Bruce stayed with the band for several months, before going off to play in another band who we’ll be covering in a future episode. He was replaced in turn by Klaus Voorman. Voorman was an old friend of the Beatles from their Hamburg days, who had been taught the rudiments of bass by Stuart Sutcliffe, and had formed a trio, Paddy, Klaus, and Gibson, with two Merseybeat musicians, Paddy Chambers of the Big Three and Gibson Kemp of Kingsize Taylor and the Dominoes:

[Excerpt: Paddy, Klaus, and Gibson, “No Good Without You Baby”]

Like Vickers, Voorman could play the flute, and his flute playing would become a regular part of the group’s later singles.

These lineup changes didn’t affect the group as either a chart act or as an act who were playing a huge variety of different styles of music. While the singles were uniformly catchy pop, on album tracks, B-sides or EPs you’d be likely to find versions of folk songs collected by Alan Lomax, like “John Hardy”, or things like “Driva Man”, a blues song about slavery in 5/4 time, originally by the jazz greats Oscar Brown and Max Roach:

[Excerpt: Manfred Mann, “Driva Man”]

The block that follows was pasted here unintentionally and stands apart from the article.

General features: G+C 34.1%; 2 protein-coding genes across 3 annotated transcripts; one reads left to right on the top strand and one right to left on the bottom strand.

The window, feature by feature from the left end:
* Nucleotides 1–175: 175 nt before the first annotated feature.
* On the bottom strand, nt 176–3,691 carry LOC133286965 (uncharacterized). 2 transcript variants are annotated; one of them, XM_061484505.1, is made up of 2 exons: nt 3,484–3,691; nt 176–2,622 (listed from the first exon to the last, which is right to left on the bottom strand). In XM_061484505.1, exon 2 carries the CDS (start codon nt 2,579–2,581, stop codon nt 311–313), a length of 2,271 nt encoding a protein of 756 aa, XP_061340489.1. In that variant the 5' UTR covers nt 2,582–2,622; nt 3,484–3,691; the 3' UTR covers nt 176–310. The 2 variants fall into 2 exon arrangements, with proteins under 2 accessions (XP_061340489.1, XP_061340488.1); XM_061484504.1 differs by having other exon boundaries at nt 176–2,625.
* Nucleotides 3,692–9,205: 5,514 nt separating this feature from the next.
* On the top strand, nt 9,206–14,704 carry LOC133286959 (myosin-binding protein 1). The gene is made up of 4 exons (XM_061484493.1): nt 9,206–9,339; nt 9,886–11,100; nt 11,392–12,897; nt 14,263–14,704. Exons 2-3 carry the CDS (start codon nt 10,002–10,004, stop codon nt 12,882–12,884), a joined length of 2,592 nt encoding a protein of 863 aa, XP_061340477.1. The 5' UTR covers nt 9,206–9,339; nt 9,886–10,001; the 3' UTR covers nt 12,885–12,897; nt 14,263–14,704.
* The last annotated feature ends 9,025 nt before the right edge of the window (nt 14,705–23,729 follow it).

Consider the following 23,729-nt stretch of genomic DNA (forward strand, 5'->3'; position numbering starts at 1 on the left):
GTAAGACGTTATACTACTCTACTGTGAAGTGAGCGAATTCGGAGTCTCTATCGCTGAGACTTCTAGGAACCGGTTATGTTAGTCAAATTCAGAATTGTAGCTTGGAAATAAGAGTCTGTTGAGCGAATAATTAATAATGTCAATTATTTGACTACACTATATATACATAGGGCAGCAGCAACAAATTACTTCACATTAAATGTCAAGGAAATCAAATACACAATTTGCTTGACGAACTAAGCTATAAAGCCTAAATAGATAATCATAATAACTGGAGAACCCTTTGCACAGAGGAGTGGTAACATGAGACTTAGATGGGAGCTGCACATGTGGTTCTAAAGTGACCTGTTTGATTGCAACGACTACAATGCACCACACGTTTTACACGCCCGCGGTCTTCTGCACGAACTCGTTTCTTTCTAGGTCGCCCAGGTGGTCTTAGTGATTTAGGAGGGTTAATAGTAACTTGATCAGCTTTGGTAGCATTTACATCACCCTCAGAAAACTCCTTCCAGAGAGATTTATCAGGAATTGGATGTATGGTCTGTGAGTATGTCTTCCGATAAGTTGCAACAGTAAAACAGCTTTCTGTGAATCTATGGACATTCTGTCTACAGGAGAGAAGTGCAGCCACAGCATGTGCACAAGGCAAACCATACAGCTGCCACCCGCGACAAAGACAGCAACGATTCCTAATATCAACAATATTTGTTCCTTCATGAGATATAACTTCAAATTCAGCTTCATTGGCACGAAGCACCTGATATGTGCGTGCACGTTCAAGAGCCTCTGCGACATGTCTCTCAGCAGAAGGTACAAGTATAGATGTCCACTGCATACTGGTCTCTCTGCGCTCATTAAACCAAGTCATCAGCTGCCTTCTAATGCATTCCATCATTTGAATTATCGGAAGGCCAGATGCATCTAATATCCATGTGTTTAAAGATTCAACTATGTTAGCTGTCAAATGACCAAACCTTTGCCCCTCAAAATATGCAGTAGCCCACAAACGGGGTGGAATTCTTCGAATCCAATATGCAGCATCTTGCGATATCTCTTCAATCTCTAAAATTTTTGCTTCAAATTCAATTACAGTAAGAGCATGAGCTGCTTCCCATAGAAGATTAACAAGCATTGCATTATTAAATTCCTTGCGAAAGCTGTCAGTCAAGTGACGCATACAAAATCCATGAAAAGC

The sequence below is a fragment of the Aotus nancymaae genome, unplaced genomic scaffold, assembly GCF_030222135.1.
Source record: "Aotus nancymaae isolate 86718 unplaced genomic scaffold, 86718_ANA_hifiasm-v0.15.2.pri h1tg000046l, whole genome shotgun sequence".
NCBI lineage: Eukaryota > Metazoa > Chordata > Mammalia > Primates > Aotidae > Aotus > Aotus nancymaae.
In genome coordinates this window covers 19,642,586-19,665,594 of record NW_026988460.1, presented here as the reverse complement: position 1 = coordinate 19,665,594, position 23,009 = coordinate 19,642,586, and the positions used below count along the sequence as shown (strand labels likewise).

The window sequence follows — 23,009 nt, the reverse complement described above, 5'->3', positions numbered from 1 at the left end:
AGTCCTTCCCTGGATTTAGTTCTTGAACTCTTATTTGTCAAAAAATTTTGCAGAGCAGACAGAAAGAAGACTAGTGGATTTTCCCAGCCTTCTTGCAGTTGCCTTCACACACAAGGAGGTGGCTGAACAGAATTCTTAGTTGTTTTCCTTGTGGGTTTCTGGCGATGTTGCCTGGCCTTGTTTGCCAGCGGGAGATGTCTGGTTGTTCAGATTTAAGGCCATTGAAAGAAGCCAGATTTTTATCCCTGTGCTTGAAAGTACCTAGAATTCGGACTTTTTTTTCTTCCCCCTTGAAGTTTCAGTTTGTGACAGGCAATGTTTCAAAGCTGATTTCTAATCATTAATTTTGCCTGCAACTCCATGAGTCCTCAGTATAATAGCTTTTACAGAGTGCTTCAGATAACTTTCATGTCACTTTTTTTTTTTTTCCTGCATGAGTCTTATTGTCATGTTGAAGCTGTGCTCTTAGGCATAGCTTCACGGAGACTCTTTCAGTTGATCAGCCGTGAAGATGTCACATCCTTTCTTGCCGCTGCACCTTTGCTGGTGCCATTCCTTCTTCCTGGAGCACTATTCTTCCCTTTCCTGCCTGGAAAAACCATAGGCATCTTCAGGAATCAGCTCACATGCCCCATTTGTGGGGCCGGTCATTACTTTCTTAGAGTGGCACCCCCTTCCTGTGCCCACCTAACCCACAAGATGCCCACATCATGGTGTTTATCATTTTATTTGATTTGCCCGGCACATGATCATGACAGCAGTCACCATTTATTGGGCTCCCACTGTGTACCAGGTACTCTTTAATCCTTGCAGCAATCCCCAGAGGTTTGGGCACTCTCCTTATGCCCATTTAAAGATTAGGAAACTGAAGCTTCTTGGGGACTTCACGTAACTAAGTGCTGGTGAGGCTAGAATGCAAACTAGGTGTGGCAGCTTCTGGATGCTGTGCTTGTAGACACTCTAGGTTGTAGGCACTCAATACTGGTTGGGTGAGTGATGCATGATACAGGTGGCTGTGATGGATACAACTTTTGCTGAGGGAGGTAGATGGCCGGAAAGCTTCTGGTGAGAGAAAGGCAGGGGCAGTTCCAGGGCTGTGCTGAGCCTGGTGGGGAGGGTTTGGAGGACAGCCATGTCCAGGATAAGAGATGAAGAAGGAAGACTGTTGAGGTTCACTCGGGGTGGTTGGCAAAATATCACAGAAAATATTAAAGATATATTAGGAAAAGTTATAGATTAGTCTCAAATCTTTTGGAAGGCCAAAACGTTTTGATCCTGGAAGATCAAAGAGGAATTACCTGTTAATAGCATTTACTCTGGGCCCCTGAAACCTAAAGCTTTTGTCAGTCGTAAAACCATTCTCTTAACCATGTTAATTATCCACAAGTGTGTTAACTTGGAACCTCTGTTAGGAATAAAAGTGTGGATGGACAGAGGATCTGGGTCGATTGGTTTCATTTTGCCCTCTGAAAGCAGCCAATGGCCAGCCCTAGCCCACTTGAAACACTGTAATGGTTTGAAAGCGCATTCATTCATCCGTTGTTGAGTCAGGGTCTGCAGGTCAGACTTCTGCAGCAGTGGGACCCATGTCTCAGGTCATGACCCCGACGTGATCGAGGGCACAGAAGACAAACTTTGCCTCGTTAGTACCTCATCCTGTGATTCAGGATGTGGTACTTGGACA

But by the time that track was released, Paul Jones was out of the group. He actually announced his intention to quit the group at the same time that Mike Vickers left, but the group had persuaded him to stay on for almost a year while they looked for his replacement, auditioning singers like Rod Stewart and Long John Baldry with little success.

They eventually decided on Mike d’Abo, who had previously been the lead singer of a group called A Band of Angels:

[Excerpt: A Band of Angels, “(Accept My) Invitation”]

By the point d’Abo joined, relations  between the rest of the group and Jones were so poor that they didn’t tell Jones that they were thinking of d’Abo — Jones would later recollect that the group decided to stop at a pub on the way to a gig, ostensibly to watch themselves on TV, but actually to watch A Band of Angels on the same show, without explaining to Jones that that was what they were doing – Jones actually mentioned d’Abo to his bandmates as a possible replacement, not realising he was already in the group. Mann has talked about how on the group’s last show with Jones, they drove to the gig in silence, and their first single with the new singer, a version of Dylan’s “Just Like a Woman”, came on the radio.